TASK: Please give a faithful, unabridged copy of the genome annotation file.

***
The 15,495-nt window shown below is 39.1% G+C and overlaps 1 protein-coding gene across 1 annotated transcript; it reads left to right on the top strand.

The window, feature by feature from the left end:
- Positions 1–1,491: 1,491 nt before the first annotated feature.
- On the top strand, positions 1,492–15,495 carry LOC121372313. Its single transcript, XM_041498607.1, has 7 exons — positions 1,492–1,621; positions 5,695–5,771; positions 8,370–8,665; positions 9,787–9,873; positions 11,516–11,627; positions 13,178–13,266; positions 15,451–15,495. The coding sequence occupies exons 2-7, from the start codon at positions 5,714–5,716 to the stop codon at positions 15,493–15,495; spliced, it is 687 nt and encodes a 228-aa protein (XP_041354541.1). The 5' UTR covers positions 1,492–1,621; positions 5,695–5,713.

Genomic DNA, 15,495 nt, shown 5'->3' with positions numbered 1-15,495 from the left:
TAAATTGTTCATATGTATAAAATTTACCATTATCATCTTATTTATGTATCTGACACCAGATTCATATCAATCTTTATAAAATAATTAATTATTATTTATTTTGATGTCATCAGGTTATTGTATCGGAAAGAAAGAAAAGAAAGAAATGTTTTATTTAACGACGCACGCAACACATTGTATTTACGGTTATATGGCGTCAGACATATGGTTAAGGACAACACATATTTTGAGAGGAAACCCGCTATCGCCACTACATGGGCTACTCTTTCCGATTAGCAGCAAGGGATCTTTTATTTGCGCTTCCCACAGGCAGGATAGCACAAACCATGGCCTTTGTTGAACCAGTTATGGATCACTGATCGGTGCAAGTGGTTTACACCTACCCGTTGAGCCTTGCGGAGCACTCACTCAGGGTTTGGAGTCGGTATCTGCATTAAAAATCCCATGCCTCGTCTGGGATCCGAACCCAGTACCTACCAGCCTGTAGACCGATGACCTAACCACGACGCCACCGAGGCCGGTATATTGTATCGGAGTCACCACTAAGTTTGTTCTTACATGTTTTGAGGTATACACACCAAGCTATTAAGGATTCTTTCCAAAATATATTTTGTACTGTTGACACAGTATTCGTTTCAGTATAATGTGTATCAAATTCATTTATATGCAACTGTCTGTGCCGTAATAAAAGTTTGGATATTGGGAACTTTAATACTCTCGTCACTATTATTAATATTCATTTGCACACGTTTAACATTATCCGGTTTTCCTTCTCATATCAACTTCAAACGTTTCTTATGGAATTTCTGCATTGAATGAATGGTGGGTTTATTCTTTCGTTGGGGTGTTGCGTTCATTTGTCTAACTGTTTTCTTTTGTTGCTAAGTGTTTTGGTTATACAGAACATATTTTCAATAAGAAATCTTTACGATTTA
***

The 15,495-nt window shown below is 39.1% G+C and overlaps 1 protein-coding gene across 1 annotated transcript; it reads left to right on the top strand.

The window, feature by feature from the left end:
- Positions 1–1,491: 1,491 nt before the first annotated feature.
- On the top strand, positions 1,492–15,495 carry LOC121372313. Its single transcript, XM_041498607.1, has 7 exons — positions 1,492–1,621; positions 5,695–5,771; positions 8,370–8,665; positions 9,787–9,873; positions 11,516–11,627; positions 13,178–13,266; positions 15,451–15,495. The coding sequence occupies exons 2-7, from the start codon at positions 5,714–5,716 to the stop codon at positions 15,493–15,495; spliced, it is 687 nt and encodes a 228-aa protein (XP_041354541.1). The 5' UTR covers positions 1,492–1,621; positions 5,695–5,713.

Genomic DNA, 15,495 nt, shown 5'->3' with positions numbered 1-15,495 from the left:
TAAATTGTTCATATGTATAAAATTTACCATTATCATCTTATTTATGTATCTGACACCAGATTCATATCAATCTTTATAAAATAATTAATTATTATTTATTTTGATGTCATCAGGTTATTGTATCGGAAAGAAAGAAAAGAAAGAAATGTTTTATTTAACGACGCACGCAACACATTGTATTTACGGTTATATGGCGTCAGACATATGGTTAAGGACAACACATATTTTGAGAGGAAACCCGCTATCGCCACTACATGGGCTACTCTTTCCGATTAGCAGCAAGGGATCTTTTATTTGCGCTTCCCACAGGCAGGATAGCACAAACCATGGCCTTTGTTGAACCAGTTATGGATCACTGATCGGTGCAAGTGGTTTACACCTACCCGTTGAGCCTTGCGGAGCACTCACTCAGGGTTTGGAGTCGGTATCTGCATTAAAAATCCCATGCCTCGTCTGGGATCCGAACCCAGTACCTACCAGCCTGTAGACCGATGACCTAACCACGACGCCACCGAGGCCGGTATATTGTATCGGAGTCACCACTAAGTTTGTTCTTACATGTTTTGAGGTATACACACCAAGCTATTAAGGATTCTTTCCAAAATATATTTTGTACTGTTGACACAGTATTCGTTTCAGTATAATGTGTATCAAATTCATTTATATGCAACTGTCTGTGCCGTAATAAAAGTTTGGATATTGGGAACTTTAATACTCTCGTCACTATTATTAATATTCATTTGCACACGTTTAACATTATCCGGTTTTCCTTCTCATATCAACTTCAAACGTTTCTTATGGAATTTCTGCATTGAATGAATGGTGGGTTTATTCTTTCGTTGGGGTGTTGCGTTCATTTGTCTAACTGTTTTCTTTTGTTGCTAAGTGTTTTGGTTATACAGAACATATTTTCAATAAGAAATCTTTACGATTTA